If all the year were playing holidays,
To sport would be as tedious as to work (I.ii)
Erm … no!
Prince Hal is one of those annoying, frankly very boring people who simply don’t have sufficient imagination to have hobbies. The ones who pine away six months into hard-earned retirement, or keep coming into work after you thought you’d finally got rid of them, to ‘keep their hand in, and check the youngsters haven’t stuffed it up yet.’ AND they no longer contribute towards the coffee fund!
I can imagine our wayward Prince continuing to work if he won the lottery; his repeated adventures in France are as much about ennui as anything. The man needs a distraction. Me? Between reading, writing here and elsewhere, and my nascent career as the under-gardener’s trowel-cleaner at my new house, I don’t even have time for retirement, let alone a full-time job.
But back to reality – I’m almost but not yet 50, I’ve just got a mortgage, and the government has raised (and probably will again) my retirement age. I hate to be a Cassandra (actually, I don’t) but teachers who can’t escape the classroom are going to die in front of their pupils – mark my words. Retirements are very much going to be for the lucky few in the future, not de rigeur as they are for my parents’ generation. Anyway, the real point is that good things inevitably come to an end. Yes, even a teacher’s summer holidays: although that end is thankfully a few weeks off yet, early August sees me suffering from my annual bout of work-related nightmares. Don’t become a teacher unless you have a vocation for your subject, and/or education. Preferably both, of course.
Setting the scene: it’s about 2am, and the hard partying at the Boar’s Head shows little sign of abating. Hal and Falstaff engage in some merry role-play, anticipating the almighty bollocking the prince is going to receive from his father when he is inevitably summoned. ‘Inevitably‘ because England is abuzz with speculation about what Hotspur and his rebellious family are up to. In this section, the fun takes on an unsettling undercurrent: the players have swapped places, and Hal is pretending to be his frustrated, critical father, with Falstaff playing the good-for-nothing prince, defending Hal’s behaviour and through this, himself.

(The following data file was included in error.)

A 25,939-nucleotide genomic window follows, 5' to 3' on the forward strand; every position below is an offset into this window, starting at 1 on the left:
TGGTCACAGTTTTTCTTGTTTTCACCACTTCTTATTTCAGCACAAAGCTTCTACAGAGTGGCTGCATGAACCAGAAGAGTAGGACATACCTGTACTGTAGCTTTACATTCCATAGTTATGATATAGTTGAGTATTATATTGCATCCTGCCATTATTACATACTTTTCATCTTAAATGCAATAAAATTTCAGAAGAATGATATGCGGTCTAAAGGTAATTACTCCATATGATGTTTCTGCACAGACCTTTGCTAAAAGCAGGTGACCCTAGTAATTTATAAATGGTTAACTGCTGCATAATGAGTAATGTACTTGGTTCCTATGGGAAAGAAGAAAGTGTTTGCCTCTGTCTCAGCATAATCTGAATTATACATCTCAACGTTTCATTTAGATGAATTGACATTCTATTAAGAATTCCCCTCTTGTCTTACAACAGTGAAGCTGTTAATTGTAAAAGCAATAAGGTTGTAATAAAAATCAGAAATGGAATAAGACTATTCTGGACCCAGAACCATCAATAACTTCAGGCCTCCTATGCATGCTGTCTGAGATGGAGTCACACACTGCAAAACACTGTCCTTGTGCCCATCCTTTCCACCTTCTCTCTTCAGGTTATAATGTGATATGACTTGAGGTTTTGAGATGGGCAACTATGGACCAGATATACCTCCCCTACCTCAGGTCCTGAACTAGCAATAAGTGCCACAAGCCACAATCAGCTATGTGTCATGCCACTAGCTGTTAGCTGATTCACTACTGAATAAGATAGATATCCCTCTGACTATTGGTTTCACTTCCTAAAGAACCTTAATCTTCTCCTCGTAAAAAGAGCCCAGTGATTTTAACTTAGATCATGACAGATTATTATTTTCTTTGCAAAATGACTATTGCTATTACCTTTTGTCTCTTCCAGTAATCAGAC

Let’s take ‘the red pill’ on the end of the exchange (see above), just before it is interrupted by a prissy do-gooder. As ever, this is designed to be useful to A level students even if they aren’t studying the play and 250 words, maximum.
Q: how does Shakespeare use language for dramatic effect in this extract?
In this exchange, Shakespeare poignantly reveals the uneasy underbelly of the play extempore, beyond the superficial hilarity that the patrons of the Boar’s Head are revelling in. Several techniques suggest that Falstaff is not merely role-playing.
Firstly, the dialogue, supposedly between King and Prince, stubbornly remains in prose rather than the blank verse we might expect. And whilst Falstaff conventionally addresses Hal (‘the king his father’) with a respectful ‘my good lord’, the mask slips as he reverts to repeatedly using ‘thy’.
Repetition is key to this extract: Falstaff names himself seven times, with informality (using the sobriquet, ‘Jack’) and embellishing the self-references with a semantic field of positive (or sympathy-inducing) adjectives such as ‘kind’ and ‘old’; these are notably lacking from his references to his ‘competition’ for Hal’s patronage, Peto, Bardolph and Poins. Also repeated seven times is ‘banish’, with its unsettling connotations of permanent exile. At one point, Falstaff appears lost for words, repeating ‘banish not him thy Harry’s company’ as if pleading, in unusually plain language, for his life.
Hal’s response is frightening. The unadorned simple sentences permit no argument or mercy. Notably, Hal too steps out of role. Changing tense, he moves from the entertainment to foreshadow his devastating abandonment of the fat knight.
Whilst the tavern regulars are entertained, Shakespeare presents us with the incipient break-up of this superficially close relationship. The break-up is one-sided, leading us to feel sympathy for Falstaff and awe, perhaps dread, at Hal’s Machiavellian ruthlessness.
All play quotations taken from www.opensourceshakespeare.org